Mine was dark blue, not teal
Perhaps I fibbed a bit when I said that the 1989 Dodge Omni was the only brand-new car I ever bought. On a technicality, Son of Ranger wasn’t a car, and neither was it technically brand new, although I was the first titled owner. I bought it with 6500 miles on the clock, and although the salesman insisted it was a demo, it was clear that it was really the shop’s parts runner.
I bought this truck for the same reasons I’d bought the Omni – I was sick of owning unreliable, crappy cars to the point where I was willing to take on a loan just to have something decent to drive.
I paid $9000 out the door, which included an $800 trade value for the Volvo known as Nora (the first). The truck was almost as stripped out as one could buy, including rubber floors, a vinyl bench seat, steel wheels with dog-dish hubcaps, and manual steering but power brakes. The only two options listed on the sticker were heavy-duty springs (1600 lb. payload) and (slightly) oversized tires – 205’s vs. the base 195’s.
That’s it, just a plain truck. The kind of truck people lament about no longer being available. And it was a perfectly serviceable vehicle, for both commuting and road trips. However it really wasn’t particularly good at those things. The heavy payload package made the truck really bouncy when empty. The twin-spark 2.3 liter I-4 had neither particularly good power nor particularly good fuel economy.
The truck could be made to ride a lot better with the heavy load the springs were designed for. It rode great when hauling gravel or a heavy roto-tiller I’d borrowed. Problem was, while the load smoothed the ride out, that poor 2.3 could barely get the heavily-loaded truck moving without a lot of clutch slipping.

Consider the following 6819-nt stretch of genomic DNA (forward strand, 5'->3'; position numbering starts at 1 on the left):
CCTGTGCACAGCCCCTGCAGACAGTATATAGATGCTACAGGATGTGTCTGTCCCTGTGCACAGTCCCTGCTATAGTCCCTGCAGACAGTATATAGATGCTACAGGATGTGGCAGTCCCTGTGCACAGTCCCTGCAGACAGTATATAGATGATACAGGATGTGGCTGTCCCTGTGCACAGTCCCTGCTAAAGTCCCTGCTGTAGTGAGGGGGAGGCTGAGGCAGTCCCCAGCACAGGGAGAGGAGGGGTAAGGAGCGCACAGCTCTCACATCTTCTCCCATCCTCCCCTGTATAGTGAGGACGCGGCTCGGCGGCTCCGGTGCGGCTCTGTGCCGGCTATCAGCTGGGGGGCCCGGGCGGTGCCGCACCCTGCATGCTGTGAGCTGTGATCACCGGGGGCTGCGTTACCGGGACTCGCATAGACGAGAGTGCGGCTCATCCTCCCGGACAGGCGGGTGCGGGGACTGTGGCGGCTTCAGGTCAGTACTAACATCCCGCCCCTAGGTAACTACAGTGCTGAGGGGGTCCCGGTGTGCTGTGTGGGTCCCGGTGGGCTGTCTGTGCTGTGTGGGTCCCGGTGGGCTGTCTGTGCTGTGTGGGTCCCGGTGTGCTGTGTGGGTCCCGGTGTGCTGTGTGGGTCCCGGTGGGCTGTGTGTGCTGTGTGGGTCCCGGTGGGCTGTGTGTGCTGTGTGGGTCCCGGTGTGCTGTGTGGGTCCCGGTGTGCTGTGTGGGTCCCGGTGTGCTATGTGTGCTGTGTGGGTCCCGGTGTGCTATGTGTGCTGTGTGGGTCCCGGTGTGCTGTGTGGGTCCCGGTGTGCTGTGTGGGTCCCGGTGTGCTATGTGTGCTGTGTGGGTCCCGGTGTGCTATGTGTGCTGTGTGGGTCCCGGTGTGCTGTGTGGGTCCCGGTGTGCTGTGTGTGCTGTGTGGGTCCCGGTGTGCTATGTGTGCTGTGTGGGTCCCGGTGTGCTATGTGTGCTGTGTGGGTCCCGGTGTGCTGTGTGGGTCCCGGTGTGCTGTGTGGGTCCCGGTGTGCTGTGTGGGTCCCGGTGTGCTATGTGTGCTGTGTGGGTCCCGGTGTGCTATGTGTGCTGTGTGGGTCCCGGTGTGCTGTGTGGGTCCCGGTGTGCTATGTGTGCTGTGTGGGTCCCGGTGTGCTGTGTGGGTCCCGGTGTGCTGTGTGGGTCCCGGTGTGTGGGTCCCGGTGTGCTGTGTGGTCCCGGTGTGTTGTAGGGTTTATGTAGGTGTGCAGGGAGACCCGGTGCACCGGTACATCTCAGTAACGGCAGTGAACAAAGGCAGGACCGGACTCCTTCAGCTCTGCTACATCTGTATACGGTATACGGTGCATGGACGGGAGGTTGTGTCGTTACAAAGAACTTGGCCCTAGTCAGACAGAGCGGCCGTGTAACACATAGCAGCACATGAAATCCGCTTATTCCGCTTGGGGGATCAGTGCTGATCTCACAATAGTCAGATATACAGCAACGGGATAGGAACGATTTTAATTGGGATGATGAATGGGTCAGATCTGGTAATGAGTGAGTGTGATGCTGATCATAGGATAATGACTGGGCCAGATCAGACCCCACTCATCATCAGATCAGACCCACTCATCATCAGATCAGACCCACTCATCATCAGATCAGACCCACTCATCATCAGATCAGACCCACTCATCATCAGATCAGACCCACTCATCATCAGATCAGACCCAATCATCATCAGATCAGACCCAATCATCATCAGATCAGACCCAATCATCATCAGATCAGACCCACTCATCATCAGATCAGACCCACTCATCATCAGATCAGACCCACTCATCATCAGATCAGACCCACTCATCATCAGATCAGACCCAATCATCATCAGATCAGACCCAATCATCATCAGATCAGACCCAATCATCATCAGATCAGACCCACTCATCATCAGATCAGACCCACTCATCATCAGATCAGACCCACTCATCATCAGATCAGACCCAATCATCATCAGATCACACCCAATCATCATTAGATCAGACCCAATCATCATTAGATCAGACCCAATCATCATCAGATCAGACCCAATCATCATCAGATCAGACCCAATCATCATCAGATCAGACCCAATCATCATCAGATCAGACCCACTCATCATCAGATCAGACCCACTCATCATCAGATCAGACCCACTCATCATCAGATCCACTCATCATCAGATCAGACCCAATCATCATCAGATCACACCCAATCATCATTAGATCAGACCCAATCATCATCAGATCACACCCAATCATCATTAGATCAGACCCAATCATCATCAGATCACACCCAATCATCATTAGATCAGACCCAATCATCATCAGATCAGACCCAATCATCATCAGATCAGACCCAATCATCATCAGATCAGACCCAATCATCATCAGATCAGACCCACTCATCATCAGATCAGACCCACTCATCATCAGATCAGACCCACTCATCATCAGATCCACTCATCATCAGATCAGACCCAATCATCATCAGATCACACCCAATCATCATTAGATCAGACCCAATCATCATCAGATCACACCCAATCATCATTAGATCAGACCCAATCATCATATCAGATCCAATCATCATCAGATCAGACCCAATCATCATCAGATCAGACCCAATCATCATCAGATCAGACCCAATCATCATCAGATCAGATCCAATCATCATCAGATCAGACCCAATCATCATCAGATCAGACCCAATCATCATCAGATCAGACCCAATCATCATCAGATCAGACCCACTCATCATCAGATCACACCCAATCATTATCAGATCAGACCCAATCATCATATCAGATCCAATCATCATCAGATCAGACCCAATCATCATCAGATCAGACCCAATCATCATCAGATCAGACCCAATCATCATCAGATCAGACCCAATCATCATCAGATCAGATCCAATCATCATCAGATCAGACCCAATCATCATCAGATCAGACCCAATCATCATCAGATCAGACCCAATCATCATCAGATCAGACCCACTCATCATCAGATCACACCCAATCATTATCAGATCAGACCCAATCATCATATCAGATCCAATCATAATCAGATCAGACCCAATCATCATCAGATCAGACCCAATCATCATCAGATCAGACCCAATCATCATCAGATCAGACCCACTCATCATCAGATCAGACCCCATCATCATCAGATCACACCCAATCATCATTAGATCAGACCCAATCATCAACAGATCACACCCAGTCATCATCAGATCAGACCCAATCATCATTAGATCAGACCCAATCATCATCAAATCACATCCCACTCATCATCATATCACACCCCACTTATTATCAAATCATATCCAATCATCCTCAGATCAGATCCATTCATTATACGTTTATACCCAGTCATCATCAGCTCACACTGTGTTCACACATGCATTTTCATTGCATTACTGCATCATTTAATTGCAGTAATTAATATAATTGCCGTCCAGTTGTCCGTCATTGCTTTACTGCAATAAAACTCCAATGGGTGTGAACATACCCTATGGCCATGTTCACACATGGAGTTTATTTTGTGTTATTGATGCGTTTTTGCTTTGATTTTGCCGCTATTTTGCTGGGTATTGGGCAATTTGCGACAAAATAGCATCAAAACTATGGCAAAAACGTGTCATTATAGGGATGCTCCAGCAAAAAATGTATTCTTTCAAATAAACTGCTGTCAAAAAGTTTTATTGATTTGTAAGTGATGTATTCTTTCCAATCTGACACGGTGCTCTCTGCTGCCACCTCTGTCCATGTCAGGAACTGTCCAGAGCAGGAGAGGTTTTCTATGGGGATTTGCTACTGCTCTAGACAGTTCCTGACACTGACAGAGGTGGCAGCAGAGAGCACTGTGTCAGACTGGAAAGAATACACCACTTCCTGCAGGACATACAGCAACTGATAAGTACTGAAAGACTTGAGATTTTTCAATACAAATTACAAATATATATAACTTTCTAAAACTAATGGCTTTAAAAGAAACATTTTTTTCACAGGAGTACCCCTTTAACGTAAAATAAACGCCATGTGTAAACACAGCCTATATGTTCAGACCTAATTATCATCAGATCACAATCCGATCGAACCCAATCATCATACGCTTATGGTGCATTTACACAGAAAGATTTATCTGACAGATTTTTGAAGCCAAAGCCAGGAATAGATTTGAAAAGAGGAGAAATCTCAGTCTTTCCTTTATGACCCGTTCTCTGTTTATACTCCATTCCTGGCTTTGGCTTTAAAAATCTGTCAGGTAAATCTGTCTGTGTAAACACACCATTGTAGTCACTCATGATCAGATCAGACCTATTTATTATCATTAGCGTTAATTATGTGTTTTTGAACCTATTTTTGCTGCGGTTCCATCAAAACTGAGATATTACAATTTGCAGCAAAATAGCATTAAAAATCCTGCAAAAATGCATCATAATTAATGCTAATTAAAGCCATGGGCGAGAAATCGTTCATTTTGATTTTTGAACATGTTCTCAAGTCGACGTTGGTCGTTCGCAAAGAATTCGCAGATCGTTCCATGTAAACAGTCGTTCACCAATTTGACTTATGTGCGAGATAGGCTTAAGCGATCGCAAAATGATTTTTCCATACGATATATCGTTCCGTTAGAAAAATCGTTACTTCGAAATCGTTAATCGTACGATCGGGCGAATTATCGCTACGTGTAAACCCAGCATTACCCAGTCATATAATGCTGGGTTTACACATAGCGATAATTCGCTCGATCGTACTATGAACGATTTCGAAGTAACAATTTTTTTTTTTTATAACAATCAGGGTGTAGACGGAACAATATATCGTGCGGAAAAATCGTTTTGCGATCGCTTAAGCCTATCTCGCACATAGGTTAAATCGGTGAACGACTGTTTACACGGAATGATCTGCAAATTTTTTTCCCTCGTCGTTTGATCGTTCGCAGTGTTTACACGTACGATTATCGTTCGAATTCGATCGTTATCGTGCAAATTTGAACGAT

Regular-cab compact trucks are, well, cramped. And while a good old-fashioned bench seat might seem like a good idea for date night, it really doesn’t accomplish much when there’s a big ol’ shifter in the way!
Which brings about my theory about why trucks like this are no longer sold. People who drove them said, “This thing would be great if only it had more room inside and more power.” So they bought V-6, extended-cab versions of the small trucks. And then they realized that those trucks didn’t really do anything better than a full-size truck would do, and didn’t really get better MPG anyhow. Aside from fleet buyers who weren’t ever going to drive the stripped-out Rangers they were buying for their employees, it turned out that not enough people thought compact trucks were a good idea, so these models just went away or became significantly larger.
Anyhow, I drove the Ranger for 4 years until the loan was paid off. A co-worker had just retired his old Ranger, and made me an offer I couldn’t refuse. The Ranger really cost me next to nothing to own, operate, and depreciate over the 4 years I owned it.
Besides, by the time I sold it, I really wasn’t driving it much anymore. Please come back next week to read, “Nora II, III, IV, etc – Own ALL the Volvo 240s!”